Steve Fretzin  [21:56]

And I’ll tell you something else. And I interviewed my dad on my 200th podcast, and I didn’t share this story, because I think it would have embarrassed him. But he doesn’t listen to this. So I think I can share with you who’s watching this after he retired. He was walking down the sales Street in Chicago, and an old client of his saw on their passing on the street. And she walked Oh, my God, Larry, are you’re in the city? Are you still pretty good? No, I’m retired. I’m just down here for some, you know, for some, I think he was doing some arbitration or something like that. And she goes, You are the best attorney I ever had hands down. And God were you cheap. And right, so your head just lowered. My heart just sank into my stomach. And my father is one of these guys who’s a he grew up in the projects, he grew up with a sense of fairness, I think he mentioned in the interview that he doesn’t care if he’s got a multimillion dollar client or, you know, someone off the street that needs help, he’s going to represent everybody equally. That being said, he didn’t understand his value. And he didn’t price himself where he should have priced himself. He didn’t raise it the way he was, he should have raised it over time. And I think it ultimately hurt is, you know, he’s retired now he’s retired, he’s fine. He’s not in any kind of stress about money. But I think he probably could have brought in an extra million or two over the years if he had just that little


James Grant  [23:11]

tidbit of advice. Well, I don’t spend a lot of time. I mean, I don’t do hourly billing. I don’t do flat fee billing. I’m a contingency lawyer. So I mean, sometimes that’s a little bit different from this conversation, but I talk with a lot of attorneys that are on that side of the fence. And we get so scared and in our heads that, oh, if I raise my prices, there’s 50 lawyers down the street that will do it for less. Well, all you’re doing is you’re psyching yourself out, have you actually tested it? Like have you actually gone and raised your prices to see, do you have less calls? Do you have less conversions? Or is it just this mental thing that you’ve worked up where I can’t do it? Because a lot of people that I talked to that raise their prices, clients pay it, and now they make more money. And it was just them that was holding themselves back? As opposed to the market.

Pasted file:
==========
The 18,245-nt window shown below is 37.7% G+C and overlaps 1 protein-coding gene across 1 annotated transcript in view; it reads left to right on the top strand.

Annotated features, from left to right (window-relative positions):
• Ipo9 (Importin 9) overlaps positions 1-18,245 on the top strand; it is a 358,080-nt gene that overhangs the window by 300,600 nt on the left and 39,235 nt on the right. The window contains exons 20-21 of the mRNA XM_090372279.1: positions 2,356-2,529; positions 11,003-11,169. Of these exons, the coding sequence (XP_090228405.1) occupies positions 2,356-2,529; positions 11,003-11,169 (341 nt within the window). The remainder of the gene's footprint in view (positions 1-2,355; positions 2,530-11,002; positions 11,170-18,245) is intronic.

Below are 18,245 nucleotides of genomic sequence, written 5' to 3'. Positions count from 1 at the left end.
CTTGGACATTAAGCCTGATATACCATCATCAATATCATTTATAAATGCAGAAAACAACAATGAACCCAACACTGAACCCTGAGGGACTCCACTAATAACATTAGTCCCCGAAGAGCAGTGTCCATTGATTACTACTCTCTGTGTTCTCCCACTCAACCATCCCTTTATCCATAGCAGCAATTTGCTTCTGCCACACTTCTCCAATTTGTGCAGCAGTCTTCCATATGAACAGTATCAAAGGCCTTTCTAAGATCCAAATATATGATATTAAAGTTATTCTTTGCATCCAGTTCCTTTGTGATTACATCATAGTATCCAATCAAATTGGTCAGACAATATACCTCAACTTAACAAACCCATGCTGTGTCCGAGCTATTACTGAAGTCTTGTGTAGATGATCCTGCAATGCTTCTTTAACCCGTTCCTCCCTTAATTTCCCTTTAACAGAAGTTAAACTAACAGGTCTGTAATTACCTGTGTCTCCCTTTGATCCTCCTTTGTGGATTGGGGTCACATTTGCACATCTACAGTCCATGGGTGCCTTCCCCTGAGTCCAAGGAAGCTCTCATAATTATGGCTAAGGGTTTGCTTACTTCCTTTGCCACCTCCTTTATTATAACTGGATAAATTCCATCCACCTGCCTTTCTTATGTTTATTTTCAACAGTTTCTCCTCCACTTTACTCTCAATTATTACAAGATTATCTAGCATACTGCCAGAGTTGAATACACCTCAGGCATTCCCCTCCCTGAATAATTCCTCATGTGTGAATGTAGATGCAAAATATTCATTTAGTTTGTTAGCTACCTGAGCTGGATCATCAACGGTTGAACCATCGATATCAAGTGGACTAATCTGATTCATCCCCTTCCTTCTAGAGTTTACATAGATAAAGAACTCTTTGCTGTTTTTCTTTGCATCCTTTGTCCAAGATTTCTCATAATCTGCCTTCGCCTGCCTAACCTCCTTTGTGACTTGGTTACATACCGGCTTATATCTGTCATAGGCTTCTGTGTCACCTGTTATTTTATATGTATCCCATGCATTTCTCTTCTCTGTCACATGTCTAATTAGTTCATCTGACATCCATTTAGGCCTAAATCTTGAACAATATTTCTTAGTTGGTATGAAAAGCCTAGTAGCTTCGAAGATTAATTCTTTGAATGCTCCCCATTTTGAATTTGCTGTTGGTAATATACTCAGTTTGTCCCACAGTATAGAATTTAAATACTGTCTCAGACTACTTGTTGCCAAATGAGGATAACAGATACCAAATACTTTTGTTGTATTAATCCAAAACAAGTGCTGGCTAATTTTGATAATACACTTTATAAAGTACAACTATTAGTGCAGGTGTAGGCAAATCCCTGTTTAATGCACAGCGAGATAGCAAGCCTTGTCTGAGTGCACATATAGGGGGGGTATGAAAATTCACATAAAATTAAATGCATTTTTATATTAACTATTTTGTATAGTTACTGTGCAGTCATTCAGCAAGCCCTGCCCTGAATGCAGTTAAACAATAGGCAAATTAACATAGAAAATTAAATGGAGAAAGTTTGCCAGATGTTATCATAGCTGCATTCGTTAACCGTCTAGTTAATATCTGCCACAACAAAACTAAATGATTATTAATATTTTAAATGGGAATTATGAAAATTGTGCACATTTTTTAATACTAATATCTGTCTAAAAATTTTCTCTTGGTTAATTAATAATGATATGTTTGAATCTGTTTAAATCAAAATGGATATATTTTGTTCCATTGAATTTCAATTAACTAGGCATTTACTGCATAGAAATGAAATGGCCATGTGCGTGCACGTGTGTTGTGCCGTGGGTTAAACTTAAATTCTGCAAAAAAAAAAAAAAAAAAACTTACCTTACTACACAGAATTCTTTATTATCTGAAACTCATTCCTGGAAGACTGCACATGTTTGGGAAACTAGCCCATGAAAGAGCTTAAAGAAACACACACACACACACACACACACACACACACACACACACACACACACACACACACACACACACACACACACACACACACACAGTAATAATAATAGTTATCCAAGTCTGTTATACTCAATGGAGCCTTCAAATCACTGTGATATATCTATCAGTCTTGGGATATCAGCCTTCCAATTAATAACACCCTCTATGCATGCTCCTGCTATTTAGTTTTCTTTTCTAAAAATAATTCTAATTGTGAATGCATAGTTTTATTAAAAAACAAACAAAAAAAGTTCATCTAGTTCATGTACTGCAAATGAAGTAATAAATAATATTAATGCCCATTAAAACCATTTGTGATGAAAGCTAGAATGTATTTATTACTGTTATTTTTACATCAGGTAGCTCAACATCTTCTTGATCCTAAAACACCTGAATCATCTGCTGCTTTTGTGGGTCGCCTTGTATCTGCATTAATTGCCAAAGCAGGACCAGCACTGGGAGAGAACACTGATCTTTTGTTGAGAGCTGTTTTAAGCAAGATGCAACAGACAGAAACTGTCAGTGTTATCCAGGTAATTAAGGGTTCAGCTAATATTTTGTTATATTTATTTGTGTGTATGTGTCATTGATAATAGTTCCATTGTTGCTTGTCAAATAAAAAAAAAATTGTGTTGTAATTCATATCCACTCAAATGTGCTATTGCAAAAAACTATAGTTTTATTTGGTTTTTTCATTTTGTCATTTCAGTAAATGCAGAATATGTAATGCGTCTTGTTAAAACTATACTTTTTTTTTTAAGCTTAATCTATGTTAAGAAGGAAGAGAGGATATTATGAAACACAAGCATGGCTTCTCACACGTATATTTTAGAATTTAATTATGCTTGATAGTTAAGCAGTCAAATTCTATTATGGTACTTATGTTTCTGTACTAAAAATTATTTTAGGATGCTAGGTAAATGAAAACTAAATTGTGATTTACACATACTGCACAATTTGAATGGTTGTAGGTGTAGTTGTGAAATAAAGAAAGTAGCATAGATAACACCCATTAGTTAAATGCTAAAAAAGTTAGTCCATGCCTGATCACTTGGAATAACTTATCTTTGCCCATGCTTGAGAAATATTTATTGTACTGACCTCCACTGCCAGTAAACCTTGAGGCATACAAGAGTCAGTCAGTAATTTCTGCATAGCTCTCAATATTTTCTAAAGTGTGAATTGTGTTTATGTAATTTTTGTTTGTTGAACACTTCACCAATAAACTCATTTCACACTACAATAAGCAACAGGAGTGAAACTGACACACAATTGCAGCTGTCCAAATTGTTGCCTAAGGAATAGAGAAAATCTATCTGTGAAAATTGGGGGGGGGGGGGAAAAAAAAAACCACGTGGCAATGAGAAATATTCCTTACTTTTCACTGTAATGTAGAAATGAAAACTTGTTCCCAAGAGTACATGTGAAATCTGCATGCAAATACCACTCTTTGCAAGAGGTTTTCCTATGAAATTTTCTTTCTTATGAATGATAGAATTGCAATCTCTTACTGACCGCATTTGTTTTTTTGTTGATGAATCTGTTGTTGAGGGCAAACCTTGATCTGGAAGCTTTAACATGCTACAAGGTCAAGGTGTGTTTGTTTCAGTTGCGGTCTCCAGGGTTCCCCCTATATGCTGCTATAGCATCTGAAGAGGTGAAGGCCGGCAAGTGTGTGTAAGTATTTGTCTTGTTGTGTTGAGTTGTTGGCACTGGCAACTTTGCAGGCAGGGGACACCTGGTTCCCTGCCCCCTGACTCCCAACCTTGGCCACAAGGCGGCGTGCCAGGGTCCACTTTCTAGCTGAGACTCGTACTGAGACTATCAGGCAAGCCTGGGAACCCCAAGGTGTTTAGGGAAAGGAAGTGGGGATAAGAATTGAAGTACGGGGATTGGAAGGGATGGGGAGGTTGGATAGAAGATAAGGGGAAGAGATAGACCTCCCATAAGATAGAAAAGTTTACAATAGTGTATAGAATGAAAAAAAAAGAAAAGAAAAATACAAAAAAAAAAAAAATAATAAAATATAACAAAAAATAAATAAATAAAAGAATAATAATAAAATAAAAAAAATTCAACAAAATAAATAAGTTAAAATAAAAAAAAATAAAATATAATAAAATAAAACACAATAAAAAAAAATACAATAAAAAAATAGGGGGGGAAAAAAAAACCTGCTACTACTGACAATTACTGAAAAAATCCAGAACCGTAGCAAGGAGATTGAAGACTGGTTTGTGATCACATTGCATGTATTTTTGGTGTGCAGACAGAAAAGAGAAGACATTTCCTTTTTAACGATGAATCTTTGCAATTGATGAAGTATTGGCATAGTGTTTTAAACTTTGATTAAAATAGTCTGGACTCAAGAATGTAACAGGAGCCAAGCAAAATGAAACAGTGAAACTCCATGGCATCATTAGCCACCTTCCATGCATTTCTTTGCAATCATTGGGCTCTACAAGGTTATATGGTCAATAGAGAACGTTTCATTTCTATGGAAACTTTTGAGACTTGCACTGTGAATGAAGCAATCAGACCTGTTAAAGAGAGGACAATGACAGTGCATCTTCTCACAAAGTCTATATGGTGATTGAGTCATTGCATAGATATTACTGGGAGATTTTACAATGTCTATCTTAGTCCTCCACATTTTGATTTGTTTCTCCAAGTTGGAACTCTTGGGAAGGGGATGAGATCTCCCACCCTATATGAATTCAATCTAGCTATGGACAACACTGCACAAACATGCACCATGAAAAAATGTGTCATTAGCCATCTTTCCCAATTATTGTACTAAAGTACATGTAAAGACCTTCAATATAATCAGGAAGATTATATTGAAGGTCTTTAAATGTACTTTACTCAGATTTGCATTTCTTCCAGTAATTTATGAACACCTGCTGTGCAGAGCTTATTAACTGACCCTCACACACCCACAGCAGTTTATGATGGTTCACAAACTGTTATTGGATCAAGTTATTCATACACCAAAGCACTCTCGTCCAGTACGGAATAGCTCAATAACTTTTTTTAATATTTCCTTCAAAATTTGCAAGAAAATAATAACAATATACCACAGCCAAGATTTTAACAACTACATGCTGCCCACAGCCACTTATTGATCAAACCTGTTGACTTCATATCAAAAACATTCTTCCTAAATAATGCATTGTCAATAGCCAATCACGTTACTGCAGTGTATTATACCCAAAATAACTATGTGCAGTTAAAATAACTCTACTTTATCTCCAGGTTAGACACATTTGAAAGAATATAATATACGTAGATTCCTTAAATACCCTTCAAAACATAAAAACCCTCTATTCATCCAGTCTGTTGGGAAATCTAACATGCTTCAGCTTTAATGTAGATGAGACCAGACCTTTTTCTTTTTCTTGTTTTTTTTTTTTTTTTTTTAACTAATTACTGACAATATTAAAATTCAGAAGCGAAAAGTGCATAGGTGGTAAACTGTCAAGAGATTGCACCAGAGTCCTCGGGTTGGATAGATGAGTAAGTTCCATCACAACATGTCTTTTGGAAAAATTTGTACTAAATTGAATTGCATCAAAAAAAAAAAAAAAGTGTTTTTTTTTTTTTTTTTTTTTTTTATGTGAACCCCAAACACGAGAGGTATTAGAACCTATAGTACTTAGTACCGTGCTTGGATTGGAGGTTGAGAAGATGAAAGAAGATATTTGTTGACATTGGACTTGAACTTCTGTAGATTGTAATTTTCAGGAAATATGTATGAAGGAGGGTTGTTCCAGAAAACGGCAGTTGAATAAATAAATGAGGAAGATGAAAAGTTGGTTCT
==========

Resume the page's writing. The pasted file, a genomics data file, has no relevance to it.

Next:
Steve Fretzin  [23:59]

And in to your point testing it? I mean, it’s a lot of it is the head trash of I’m not worth it. I don’t deserve it. I you know, it’s not true in most cases. And the idea is that if you’re charging like say 375 an hour, and you’ve never tested 400 or 425. And let’s say you do in the first 10 People say sure that’s no problem, where do you want me to send the check or whatever. You’re like, Oh, my God. And so you do the math on the billable hour over that time. And it’s a tremendous amount of money being left on the table. And that’s one of the first things I look at when I work with a client is Jeez, what should your numbers be? Because it sounds like that’s really low. And I don’t know, you know, 10 years, 15 years of experience, you should be at that level. But that’s just one piece of it. Let’s let’s get into the weeds a little bit on what’s the mark, in your opinion, have a great lawyer and a great business professional, great business lawyer. Somebody can really generally you know, build a law firm. What does that look like? What’s the what are that attributes?


James Grant  [24:57]